• Warning:  we don’t boo our children

The night started with a series of performances by young people.  Some clearly needed additional work, while others were amazingly talented.  As expected, the audience was polite and supportive of the young performers.  After a short break the adult performances began.  The crowd was much more critical of the adult performers.  While the audience wasn’t mean, they did not hold back from letting the performers know how they felt.  Only one performer got the hook but another came very close as the audience recognized she had not prepared a chorus to compliment her original music.   

Between acts, the MC shared information about the theater and staff.  The show was being staffed by high school students.  The theater also provides paid internships through its Apollo Theater Academy.  Internship applicants are cautioned that:  “The application process is competitive. Not everyone who applies will be selected to participate.”

Lessons learned:

The Apollo Theater is a performance space but it is also a place in the community.  That sense of place is apparent at many levels.  I felt like we did, rather than attended, Amateur Night at the Apollo.  Even people who might find themselves too timid to go to Harlem are likely to have some sense of the Apollo Theater and its place in the history of the neighborhood and the country.  That sense of being a part of the theater’s history (present and future), the lives of the performers and crew came through as the evening unfolded.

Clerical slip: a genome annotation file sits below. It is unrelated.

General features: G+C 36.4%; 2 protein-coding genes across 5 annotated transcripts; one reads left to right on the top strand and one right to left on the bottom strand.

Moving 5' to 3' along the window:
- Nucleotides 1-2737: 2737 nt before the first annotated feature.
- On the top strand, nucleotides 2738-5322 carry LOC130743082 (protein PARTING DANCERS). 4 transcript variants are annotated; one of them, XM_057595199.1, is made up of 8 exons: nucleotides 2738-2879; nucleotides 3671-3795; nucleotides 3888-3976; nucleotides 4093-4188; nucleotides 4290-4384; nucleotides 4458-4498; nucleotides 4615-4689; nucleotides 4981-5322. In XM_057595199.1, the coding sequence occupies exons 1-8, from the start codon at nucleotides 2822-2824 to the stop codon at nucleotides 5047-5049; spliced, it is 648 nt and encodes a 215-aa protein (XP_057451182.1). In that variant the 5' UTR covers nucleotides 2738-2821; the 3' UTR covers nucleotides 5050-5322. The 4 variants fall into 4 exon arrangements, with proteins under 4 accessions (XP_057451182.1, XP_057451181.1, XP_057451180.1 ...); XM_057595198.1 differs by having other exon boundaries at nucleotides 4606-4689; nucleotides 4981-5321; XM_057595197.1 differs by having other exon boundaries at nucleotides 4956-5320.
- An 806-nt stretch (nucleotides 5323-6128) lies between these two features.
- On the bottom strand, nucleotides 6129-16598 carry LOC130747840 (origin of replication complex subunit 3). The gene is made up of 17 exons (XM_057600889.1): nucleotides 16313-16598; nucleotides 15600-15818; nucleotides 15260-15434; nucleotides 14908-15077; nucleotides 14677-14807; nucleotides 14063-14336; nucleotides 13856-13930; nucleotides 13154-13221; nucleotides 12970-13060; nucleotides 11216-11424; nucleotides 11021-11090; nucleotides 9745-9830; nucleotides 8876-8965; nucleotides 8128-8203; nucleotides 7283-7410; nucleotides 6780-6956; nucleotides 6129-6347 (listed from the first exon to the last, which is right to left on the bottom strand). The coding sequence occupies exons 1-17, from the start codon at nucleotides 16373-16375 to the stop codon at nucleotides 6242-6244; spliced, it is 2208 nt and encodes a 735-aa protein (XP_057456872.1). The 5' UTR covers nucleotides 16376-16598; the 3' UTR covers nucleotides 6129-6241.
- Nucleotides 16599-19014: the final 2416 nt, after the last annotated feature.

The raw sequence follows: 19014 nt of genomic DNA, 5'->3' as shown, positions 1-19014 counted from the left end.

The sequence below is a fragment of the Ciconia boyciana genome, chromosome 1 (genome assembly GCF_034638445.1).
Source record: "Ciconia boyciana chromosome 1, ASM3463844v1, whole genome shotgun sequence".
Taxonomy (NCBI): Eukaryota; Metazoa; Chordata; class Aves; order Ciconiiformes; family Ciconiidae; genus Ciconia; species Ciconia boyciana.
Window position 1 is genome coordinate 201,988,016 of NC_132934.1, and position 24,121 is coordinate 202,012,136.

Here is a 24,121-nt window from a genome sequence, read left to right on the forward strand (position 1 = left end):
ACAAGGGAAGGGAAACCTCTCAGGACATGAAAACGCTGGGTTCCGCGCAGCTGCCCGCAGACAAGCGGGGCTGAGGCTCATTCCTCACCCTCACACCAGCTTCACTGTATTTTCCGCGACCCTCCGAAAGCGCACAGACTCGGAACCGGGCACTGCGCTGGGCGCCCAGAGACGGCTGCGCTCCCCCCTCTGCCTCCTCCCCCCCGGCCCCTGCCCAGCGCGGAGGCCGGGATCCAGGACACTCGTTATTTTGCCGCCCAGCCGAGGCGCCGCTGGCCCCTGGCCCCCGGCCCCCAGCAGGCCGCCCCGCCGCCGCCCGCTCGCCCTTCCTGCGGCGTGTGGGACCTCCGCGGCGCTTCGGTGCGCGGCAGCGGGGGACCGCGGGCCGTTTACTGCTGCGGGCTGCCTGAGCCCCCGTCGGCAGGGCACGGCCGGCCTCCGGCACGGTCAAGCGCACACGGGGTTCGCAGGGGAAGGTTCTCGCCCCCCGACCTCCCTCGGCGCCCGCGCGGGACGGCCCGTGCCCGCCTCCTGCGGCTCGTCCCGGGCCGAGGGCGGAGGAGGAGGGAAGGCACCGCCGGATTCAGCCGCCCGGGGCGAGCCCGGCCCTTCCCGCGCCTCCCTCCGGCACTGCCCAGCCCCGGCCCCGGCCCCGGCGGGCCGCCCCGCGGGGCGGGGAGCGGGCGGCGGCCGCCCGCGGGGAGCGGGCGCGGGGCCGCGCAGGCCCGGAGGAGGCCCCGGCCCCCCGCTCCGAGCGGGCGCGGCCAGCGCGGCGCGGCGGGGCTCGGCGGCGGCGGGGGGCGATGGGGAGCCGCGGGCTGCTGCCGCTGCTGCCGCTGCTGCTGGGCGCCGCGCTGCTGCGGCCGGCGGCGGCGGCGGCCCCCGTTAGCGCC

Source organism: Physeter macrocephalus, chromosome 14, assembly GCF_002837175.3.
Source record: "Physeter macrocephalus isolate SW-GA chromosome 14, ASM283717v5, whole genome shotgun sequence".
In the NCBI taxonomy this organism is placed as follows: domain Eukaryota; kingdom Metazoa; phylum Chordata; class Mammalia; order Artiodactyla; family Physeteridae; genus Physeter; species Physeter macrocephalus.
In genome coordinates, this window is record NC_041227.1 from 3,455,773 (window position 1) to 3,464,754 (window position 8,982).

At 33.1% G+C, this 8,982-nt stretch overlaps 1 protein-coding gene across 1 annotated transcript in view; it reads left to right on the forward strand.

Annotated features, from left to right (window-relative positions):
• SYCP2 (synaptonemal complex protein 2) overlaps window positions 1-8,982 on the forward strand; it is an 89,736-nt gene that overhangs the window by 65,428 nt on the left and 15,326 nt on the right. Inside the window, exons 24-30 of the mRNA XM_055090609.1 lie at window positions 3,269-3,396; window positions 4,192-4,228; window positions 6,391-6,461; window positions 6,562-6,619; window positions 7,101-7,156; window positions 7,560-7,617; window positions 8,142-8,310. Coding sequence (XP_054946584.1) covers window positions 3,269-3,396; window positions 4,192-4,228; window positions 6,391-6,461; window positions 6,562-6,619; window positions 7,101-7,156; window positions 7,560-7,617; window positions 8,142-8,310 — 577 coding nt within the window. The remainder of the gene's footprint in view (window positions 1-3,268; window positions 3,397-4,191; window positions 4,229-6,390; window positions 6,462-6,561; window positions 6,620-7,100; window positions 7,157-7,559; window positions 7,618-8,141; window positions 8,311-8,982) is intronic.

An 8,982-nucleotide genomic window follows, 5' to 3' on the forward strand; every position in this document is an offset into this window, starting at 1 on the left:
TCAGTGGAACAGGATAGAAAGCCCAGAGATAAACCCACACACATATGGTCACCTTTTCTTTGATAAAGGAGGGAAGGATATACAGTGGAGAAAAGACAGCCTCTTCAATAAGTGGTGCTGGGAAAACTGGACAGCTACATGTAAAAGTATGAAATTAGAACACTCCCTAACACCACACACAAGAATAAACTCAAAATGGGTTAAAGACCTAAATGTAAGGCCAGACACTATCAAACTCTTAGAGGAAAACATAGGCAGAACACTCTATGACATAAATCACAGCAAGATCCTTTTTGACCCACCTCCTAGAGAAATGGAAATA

Even though the Apollo Theater is a historic place and Amateur Night has a well defined process, there was a celebratory vibe to the night.  Within this atmosphere the MC provided brief history lessons and nuggets of information.  Through the experience of the evening and in reviewing the Apollo Theater’s web site it is clear a great deal of attention goes into making the best use of the space and how to leverage opportunities to be a part of the community.  Scanning tickets at the door is efficient but providing opportunities for high school students to produce a live show builds future capacity in countless ways.

The Apollo Theater is a historic place run by a nonprofit organization.  It is also a state-of-the-art performance space that operates in a highly competitive market (You can get to Times Square from 125th Street pretty quickly on the #3 train).  Customer satisfaction is clearly valued, as are community, performance excellence and the development of young people.